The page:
Netflix rolls out dynamic optimisation upgrade for improved HDR video quality

Mike Wheatley

Netflix has rolled out a quiet update that’s said to improve the video quality of 4K HDR titles in its library, using a new video encoding method called dynamic optimization.


Netflix details the update in a post on its tech blog on Medium, where it explains it implemented a new, HDR variant of the Video Multi-Method Assessment Fusion technique, which is the name it calls its primary video quality metric. With this metric, the “multi-method” part refers to a variety of objective and subjective measurements that evaluate parameters including motion and visual information fidelity, as well as detail loss.

HDR-VMAF is a collaborative effort between Netflix and Dolby Labs. The two companies carried out a range of subjective tests on 4K HDR content displayed on high-end OLED panels in calibrated conditions. According to Netflix, HDR-VMAF is a format-agnostic technique that measures quality equally and independently for both Dolby Vision and HDR10 content, calculating its scores on an “ideal display” that’s capable of representing the entire colour gamut and luminance range covered by the video signal.

One of the benefits of HDR-VMAF is it enables Netflix to transition from fixed bitrate video encoding to dynamically-optimized encodings (HDR-DO) for 4K HDR streaming. HDR-DO, as it’s known, not only ensures higher quality video content, but also brings efficiency gains, as it only uses 58% of the storage space as fixed bitrate encoding.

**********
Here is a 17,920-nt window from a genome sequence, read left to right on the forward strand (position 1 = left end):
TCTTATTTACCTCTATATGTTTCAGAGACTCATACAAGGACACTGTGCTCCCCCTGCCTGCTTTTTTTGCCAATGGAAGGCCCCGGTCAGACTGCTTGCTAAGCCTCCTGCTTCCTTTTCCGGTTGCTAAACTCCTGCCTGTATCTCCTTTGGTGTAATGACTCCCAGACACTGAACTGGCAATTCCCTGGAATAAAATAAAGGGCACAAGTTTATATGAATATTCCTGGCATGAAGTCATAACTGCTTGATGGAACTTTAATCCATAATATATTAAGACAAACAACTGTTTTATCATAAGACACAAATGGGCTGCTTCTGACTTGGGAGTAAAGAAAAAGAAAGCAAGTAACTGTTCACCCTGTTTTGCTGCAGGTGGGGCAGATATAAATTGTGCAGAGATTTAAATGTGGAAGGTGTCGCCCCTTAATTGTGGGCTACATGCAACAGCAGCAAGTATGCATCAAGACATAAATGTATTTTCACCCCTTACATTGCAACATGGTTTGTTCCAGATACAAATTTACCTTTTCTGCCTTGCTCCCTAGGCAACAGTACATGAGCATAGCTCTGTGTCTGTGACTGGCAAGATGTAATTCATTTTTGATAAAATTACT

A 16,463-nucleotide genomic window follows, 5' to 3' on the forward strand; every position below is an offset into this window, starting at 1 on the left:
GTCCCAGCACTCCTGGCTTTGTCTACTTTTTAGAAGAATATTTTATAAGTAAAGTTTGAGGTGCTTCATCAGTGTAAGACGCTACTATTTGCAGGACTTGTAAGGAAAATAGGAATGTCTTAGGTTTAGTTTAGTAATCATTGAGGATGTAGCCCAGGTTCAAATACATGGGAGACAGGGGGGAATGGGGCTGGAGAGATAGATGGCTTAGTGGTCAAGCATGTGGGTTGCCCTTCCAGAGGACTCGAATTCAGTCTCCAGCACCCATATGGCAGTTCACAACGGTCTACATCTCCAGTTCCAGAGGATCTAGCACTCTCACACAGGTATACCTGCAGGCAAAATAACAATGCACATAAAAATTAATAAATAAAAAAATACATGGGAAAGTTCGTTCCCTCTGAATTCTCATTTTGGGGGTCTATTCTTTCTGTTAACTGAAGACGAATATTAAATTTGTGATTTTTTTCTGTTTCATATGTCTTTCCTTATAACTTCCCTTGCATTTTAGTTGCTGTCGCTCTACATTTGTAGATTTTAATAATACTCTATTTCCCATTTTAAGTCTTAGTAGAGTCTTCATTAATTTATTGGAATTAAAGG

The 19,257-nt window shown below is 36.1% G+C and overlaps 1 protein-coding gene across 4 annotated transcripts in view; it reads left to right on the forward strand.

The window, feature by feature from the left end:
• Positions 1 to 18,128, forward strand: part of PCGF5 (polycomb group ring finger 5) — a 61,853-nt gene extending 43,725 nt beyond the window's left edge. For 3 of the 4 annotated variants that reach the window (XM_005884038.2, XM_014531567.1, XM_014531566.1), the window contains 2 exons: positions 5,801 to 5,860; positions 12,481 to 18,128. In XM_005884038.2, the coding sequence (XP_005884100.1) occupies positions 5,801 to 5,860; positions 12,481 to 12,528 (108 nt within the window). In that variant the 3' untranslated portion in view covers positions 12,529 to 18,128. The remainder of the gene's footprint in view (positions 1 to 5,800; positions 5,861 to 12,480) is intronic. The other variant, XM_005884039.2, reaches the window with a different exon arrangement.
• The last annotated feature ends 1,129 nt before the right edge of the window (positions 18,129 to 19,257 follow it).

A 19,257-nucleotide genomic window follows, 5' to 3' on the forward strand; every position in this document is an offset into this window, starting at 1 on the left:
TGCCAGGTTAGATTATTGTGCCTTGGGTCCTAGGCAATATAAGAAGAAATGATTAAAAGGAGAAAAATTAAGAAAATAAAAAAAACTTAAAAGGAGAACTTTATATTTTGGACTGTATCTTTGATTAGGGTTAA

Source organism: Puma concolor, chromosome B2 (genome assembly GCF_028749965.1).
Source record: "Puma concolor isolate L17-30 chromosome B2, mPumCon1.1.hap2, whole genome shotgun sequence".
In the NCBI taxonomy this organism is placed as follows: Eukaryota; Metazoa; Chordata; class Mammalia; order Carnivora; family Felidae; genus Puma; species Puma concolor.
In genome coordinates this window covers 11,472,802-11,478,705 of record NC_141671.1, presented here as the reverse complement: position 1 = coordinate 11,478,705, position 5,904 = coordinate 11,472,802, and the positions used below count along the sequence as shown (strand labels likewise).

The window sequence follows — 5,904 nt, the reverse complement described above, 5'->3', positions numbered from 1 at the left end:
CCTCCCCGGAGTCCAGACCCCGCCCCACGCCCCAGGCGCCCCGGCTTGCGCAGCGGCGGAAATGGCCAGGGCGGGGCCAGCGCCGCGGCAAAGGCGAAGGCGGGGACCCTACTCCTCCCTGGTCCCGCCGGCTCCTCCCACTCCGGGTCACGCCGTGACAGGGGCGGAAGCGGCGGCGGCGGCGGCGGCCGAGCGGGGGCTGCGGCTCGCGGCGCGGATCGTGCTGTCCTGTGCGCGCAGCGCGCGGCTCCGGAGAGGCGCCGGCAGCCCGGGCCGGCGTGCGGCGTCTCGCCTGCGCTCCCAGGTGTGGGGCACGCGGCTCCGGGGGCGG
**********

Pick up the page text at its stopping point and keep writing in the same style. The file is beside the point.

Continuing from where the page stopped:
In the blog post, Netflix claimed a long list of improvements in its 4K HDR streaming quality, with 40% few rebuffers, higher quality video for both bandwidth-constrained and unconstrained sessions, lower initial bitrate, higher initial quality, lower play delay, less variation in the delivered video quality and lower overall internet data usage, especially for mobile devices.

The company began upgrading its 4K HDR library with HDR-DO last year, completing the process by the end of June 2023. The superior quality content is being made available to Premium subscribers only, and any Dolby Vision or HDR10 content they watch will now be optimized using the new 4K HDR picture quality metrics.

According to Netflix, users should notice the visual benefits when watching HDR content on any 4K television, though it will also deliver noticeable improvements for those watching on smartphones and tablets – many of which now support HDR.

The update brings significant benefits to Netflix Premium subscribers, who were recently subjected to yet another price hike for the company’s top tier offering, one that increased the monthly cost from £15.99 to £17.99 in the UK.. The newer price makes Netflix one of the most expensive streaming services around, but with the benefits of HDR-DO now in place, it might just be enough to convince subscribers that they’re still getting good value for their money.